The NCAA announced plans to increase the field for the men's tourney from 65 to 68 teams beginning next year, satisfying many critics who were worried that massive expansion would ruin one of college sports' marquee events.
"As a coach I'd like to see more people get in but 68 is a good step and the easiest way, to have the least amount of turmoil," Boeheim said. "It's better than nothing. There's really no way to do a little bit bigger expansion. You can't expand by eight, 10. There's no way to figure that out.
"This is the easiest way and hopefully down the road there will be a bigger expansion."
Boeheim was just one of several coaches and college officials who praised the NCAA for its measured step on the same day it unveiled a new, $10.8 billion broadcasting deal with CBS and Turner Broadcasting that will allow every tournament game to be shown live nationally for the first time.
"With the addition of three more teams to the field, the basic structure of the tournament will not be impacted significantly in the foreseeable future," Duke coach Mike Krzyzewski said. "As a coach, I am very pleased with this result."
Ohio State athletic director Gene Smith, the incoming tournament committee chair, was ecstatic that he wouldn't have to manage a 96-team field.
"It was thought that 96 teams would generate more money to support the NCAA's many sports and initiatives," Smith said. "But we were all able to come to an understanding that gives us the support without adding that many teams."
The NCAA had been widely criticized for all the talk about expanding the field. NCAA vice president Greg Shaheen faced repeated questions at the Final Four about how many classes players would miss during a longer tournament. Some coaches even rejected the notion that adding so many teams was a good thing.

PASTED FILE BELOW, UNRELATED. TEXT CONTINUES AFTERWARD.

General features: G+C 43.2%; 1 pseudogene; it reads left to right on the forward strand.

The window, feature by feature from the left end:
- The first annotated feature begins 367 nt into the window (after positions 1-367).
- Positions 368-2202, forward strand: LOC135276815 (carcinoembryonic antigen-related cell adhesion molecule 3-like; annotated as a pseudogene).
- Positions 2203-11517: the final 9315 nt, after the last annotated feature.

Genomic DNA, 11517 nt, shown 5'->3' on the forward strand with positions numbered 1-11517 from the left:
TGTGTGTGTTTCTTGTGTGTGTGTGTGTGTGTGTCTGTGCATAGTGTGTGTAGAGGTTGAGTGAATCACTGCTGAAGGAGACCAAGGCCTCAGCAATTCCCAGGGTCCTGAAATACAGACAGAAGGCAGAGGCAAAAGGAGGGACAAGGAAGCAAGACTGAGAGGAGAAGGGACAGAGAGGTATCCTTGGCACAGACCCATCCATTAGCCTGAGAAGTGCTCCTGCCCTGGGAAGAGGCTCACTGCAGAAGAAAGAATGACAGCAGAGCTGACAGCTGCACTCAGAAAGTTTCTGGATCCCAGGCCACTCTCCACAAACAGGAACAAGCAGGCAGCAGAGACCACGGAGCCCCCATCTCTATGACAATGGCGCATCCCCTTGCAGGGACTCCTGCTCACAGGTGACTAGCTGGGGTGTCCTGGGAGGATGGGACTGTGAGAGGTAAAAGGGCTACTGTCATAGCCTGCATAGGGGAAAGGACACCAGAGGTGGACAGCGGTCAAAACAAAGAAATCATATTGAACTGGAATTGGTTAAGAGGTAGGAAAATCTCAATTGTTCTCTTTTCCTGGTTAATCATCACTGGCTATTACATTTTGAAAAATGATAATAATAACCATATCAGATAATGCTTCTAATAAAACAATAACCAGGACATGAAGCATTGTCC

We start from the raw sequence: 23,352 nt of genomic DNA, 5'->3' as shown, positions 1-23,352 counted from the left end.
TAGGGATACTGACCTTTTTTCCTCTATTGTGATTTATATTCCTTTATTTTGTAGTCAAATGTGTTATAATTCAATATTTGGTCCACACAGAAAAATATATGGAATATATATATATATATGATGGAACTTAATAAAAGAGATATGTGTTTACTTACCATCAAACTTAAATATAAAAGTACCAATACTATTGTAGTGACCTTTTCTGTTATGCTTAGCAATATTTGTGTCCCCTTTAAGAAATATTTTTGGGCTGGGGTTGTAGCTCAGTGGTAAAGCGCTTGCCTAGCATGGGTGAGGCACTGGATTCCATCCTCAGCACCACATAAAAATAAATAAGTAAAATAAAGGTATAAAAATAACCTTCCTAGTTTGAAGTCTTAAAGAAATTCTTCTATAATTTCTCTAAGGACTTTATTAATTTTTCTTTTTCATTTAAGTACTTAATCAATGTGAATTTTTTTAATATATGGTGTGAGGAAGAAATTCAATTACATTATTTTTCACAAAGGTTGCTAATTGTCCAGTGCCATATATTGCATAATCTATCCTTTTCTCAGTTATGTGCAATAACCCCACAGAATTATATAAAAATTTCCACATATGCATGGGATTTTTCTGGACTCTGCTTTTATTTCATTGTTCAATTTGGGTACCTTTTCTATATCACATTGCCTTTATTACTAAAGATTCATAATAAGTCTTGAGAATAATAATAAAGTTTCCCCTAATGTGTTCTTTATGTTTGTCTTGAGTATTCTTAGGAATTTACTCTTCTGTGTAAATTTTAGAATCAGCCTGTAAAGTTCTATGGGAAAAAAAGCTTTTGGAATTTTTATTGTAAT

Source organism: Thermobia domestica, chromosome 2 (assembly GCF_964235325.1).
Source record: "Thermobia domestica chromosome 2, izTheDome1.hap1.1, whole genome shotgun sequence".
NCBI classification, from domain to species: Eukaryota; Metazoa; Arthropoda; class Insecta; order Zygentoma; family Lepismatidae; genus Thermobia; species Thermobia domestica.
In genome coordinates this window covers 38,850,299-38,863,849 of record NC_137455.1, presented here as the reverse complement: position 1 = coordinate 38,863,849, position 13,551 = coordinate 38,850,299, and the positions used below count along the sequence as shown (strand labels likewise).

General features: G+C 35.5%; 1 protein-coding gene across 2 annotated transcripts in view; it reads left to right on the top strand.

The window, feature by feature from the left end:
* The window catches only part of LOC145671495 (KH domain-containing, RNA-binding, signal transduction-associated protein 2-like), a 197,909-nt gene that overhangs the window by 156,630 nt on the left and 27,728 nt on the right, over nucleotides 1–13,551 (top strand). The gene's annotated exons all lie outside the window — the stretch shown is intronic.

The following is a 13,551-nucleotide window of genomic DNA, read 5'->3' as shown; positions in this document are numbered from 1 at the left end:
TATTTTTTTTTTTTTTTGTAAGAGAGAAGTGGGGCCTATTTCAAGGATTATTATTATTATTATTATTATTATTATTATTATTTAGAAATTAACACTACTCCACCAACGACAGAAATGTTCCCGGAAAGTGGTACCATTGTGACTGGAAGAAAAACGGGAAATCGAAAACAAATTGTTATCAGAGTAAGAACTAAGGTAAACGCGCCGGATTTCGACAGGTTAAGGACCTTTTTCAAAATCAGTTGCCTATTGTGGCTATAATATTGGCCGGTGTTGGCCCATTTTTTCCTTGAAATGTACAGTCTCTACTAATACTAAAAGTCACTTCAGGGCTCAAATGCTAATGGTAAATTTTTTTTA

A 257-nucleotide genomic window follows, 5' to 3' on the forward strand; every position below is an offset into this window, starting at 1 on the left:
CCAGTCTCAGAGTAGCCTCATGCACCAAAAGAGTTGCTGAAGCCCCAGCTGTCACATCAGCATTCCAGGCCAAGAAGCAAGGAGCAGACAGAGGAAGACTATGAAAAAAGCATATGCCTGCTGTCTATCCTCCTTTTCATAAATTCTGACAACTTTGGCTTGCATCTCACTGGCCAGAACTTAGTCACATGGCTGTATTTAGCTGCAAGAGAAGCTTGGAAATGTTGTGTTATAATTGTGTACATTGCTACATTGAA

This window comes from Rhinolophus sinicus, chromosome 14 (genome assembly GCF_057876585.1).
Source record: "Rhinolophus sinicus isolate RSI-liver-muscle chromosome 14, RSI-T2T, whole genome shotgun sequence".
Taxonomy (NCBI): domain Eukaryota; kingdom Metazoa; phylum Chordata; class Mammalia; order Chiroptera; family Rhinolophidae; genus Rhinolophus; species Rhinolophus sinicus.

"I really was torn myself with what to do, so taking the field to 68 seems like a good step," North Carolina coach Roy Williams said. "This will give them time to decide if this just an intermediate step to a larger event or not. There are so many good teams, and adding three more helps get some of them in the bracket without tarnishing the specialness of the tournament."
Connecticut's Jim Calhoun was against a larger field all along.
"We would have made 96-team field this year. We would have been in that next group. I didn't think we were good enough to make the field based on what the tournament has been," he said. "It's a great thing, a special thing and it should stay that way. There will be more pressure now on teams to make it but I like the idea of it being special as opposed to not. I'm concerned with messing with something that's been so good."
Big East commissioner John Marinatto said a bigger field isn't necessarily in the future.
"Everyone says to me it seems like it's inevitable, but nobody I've talked to embraces it," he said of a 96-team field. "So why is it inevitable?"
And Southeastern Conference commissioner Mike Slive said that because the NCAA increased revenue without drastically affecting the integrity of the tournament Thursday's announcement was a "win-win for everybody."